He said the deal means all Palestinians forces can “work together against the Zionist enterprise,” The Times of Israel reported.
Some of Israel’s friends in Congress may demand putting the PA on the State Department terrorist list if it absorbs Hamas. Such a move will have great support from pro-Israel lobbyists, Evangelicals, conservative Jewish donors, hardline supporters of Israel and opponents of the two-state approach.
Opinions are divided on how the agreement would affect peacemaking.
It has handed Prime Minister Benjamin Netanyahu another excuse – as if he needed one – to step away. Hamas remains a terrorist organization in the eyes of Israel, the US and many others. “Reconciling with mass-murderers is part of the problem, not part of the solution,” Netanyahu’s spokesman said.
There’s a Catch 22 quality to the whole question. Netanyahu and others have long argued that there is no partner for peace because the Palestinians are divided between the secularists and the Islamists. If they can’t make peace with each other, the argument goes, how can they make peace with Israel? But if they make peace with each other, how can Israel make peace with a PA whose major partner sworn to its destruction? The responsibility will be on the unified PA, if it ever even comes about, to prove it is ready, willing and able to make peace with Israel.
It matters less that Netanyahu and Abbas lack the courage to make the historic decisions for peace than that a new generation of leaders emerges that is ready to travel that path. Can that be possible given the history or Hamas? The PLO was in a similar position 30 years ago.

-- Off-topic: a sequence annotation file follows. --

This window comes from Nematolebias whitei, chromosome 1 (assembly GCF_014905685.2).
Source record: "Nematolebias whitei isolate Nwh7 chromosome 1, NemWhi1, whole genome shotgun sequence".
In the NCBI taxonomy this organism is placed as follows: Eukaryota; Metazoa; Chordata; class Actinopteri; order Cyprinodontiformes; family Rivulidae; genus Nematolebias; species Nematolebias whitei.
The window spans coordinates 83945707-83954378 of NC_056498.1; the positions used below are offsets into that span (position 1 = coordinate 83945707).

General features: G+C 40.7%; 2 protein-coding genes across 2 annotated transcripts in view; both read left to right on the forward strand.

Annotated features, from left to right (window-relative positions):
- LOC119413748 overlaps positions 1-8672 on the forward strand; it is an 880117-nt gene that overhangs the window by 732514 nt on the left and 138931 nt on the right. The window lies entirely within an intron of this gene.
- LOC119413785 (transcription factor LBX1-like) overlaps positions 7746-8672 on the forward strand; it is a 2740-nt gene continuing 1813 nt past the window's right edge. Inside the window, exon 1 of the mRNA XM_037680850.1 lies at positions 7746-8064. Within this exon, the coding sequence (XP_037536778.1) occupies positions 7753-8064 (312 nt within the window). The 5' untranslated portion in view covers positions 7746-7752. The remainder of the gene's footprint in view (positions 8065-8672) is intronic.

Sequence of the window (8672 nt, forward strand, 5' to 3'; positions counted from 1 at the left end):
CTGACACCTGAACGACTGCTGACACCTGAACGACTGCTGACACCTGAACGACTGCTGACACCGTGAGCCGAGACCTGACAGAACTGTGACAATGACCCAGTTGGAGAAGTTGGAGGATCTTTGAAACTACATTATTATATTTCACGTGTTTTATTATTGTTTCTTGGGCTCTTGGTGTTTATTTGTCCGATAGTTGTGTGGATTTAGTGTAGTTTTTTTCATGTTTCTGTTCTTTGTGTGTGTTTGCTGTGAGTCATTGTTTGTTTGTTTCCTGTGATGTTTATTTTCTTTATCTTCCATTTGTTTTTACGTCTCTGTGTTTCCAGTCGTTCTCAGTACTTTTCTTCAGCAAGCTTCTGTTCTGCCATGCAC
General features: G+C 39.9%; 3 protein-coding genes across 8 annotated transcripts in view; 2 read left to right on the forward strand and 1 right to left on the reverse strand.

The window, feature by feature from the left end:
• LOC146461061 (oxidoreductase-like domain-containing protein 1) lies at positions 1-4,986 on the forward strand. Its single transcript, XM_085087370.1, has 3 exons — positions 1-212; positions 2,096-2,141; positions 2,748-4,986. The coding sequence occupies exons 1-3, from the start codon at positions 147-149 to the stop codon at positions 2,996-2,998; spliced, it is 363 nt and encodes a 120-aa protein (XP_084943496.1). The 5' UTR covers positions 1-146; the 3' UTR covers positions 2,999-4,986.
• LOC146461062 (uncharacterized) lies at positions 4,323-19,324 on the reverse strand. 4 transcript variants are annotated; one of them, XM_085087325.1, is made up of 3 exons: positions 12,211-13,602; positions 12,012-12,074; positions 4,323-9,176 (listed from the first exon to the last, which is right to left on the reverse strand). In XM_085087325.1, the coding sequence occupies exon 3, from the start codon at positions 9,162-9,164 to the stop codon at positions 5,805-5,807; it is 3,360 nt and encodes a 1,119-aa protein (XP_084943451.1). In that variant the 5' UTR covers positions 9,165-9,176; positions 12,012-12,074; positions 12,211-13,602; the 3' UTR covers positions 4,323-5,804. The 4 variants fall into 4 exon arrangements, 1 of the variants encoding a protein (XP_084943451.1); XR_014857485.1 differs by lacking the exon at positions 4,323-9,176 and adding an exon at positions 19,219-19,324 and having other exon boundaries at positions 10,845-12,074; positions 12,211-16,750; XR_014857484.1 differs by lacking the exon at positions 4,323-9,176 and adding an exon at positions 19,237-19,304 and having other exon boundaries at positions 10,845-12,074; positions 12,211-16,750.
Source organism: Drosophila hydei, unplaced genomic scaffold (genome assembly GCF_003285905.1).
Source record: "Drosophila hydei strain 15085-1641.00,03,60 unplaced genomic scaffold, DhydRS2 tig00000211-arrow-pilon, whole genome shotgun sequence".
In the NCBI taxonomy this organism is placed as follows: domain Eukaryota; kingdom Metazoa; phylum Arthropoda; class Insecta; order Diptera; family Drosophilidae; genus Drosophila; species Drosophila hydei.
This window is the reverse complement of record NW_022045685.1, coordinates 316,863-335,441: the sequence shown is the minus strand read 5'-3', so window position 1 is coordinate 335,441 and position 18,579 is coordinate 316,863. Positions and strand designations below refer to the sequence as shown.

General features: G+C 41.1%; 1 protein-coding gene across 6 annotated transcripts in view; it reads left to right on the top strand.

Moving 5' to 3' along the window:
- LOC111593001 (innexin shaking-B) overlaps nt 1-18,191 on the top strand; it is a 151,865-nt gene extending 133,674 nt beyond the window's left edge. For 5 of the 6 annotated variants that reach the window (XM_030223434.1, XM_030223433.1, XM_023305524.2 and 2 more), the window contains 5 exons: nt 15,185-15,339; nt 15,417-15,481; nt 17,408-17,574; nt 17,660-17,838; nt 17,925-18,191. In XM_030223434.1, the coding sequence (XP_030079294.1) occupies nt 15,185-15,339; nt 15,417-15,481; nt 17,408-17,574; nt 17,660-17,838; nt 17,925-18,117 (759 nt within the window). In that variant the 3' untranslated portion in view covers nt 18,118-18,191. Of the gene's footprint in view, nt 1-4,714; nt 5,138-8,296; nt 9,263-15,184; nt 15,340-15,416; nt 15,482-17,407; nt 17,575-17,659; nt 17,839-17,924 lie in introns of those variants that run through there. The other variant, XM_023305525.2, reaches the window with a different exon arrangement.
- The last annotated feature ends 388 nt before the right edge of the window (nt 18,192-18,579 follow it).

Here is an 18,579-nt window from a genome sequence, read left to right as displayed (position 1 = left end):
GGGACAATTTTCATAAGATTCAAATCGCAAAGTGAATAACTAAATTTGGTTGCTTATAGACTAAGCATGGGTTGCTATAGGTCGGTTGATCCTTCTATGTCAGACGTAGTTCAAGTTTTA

A London-based Arabic newspaper reported Hamas agreed not to conduct terrorist attacks against Israel as part of the agreement, but there was no confirmation from Hamas, which is the only source that counts and even then is not always reliable. The report also said each side has a veto on deciding to make war or peace with Israel.
The fate of Hamas’ Izzadin Kassam Brigades is only one of the many unresolved issues left to future discussions.
What will happen to Hamas’ weapons factories, labs, drones, naval commandos, tunnels and arsenals? Who will control the border crossings and seacoast? Other questions include lifting PA sanctions on Gaza, the status and compensation of civil government employees.
Who gets to drill in the offshore natural gas fields? Israel will insist on the release of Israeli citizens held by Hamas and the remains of fallen IDF soldiers before dealing with the recombined entity. It has the power to block any agreement with its embargo and control of crossing points. That means implementation of any reconciliation agreement, including links between Gaza and the West Bank, will need Israel’s approval.
Who will run the new PA? Abbas is 83 and in the 12th year of a four-year term. There will need to be new presidential and parliamentary elections. Eligibility of candidates and voters are more critical issues to be resolved in this very difficult marriage of inconvenience.
This pre-nup could take longer and be more complex than even those in US President Donald Trump’s many marriages.